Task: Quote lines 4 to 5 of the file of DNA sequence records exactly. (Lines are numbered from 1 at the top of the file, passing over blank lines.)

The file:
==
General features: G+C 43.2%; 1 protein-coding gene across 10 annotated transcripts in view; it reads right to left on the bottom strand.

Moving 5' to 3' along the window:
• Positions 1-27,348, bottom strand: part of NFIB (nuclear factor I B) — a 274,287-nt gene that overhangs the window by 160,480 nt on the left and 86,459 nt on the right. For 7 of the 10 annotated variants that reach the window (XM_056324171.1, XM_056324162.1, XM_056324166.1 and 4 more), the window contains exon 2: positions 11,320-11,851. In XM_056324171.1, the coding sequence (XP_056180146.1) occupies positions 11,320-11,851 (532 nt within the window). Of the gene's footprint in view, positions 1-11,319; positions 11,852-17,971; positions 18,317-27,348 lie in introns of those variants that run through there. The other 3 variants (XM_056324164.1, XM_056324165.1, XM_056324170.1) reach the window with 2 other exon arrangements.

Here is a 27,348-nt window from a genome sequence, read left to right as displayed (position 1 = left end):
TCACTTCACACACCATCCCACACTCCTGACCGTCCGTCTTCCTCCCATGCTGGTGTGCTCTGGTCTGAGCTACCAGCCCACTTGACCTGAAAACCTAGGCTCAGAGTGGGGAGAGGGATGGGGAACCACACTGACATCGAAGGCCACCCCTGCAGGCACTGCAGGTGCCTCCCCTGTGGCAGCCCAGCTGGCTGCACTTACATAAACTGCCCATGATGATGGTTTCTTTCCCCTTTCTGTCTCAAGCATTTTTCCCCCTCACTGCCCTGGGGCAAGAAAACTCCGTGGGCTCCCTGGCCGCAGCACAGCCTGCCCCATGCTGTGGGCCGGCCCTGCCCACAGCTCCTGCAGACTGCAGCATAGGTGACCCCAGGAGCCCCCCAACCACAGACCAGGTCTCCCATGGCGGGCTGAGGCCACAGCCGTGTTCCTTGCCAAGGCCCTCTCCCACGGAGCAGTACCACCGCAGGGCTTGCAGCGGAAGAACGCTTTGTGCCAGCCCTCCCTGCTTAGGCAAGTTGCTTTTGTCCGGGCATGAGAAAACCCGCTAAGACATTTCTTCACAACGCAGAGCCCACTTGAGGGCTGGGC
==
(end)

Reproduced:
Here is a 27,348-nt window from a genome sequence, read left to right as displayed (position 1 = left end):
TCACTTCACACACCATCCCACACTCCTGACCGTCCGTCTTCCTCCCATGCTGGTGTGCTCTGGTCTGAGCTACCAGCCCACTTGACCTGAAAACCTAGGCTCAGAGTGGGGAGAGGGATGGGGAACCACACTGACATCGAAGGCCACCCCTGCAGGCACTGCAGGTGCCTCCCCTGTGGCAGCCCAGCTGGCTGCACTTACATAAACTGCCCATGATGATGGTTTCTTTCCCCTTTCTGTCTCAAGCATTTTTCCCCCTCACTGCCCTGGGGCAAGAAAACTCCGTGGGCTCCCTGGCCGCAGCACAGCCTGCCCCATGCTGTGGGCCGGCCCTGCCCACAGCTCCTGCAGACTGCAGCATAGGTGACCCCAGGAGCCCCCCAACCACAGACCAGGTCTCCCATGGCGGGCTGAGGCCACAGCCGTGTTCCTTGCCAAGGCCCTCTCCCACGGAGCAGTACCACCGCAGGGCTTGCAGCGGAAGAACGCTTTGTGCCAGCCCTCCCTGCTTAGGCAAGTTGCTTTTGTCCGGGCATGAGAAAACCCGCTAAGACATTTCTTCACAACGCAGAGCCCACTTGAGGGCTGGGC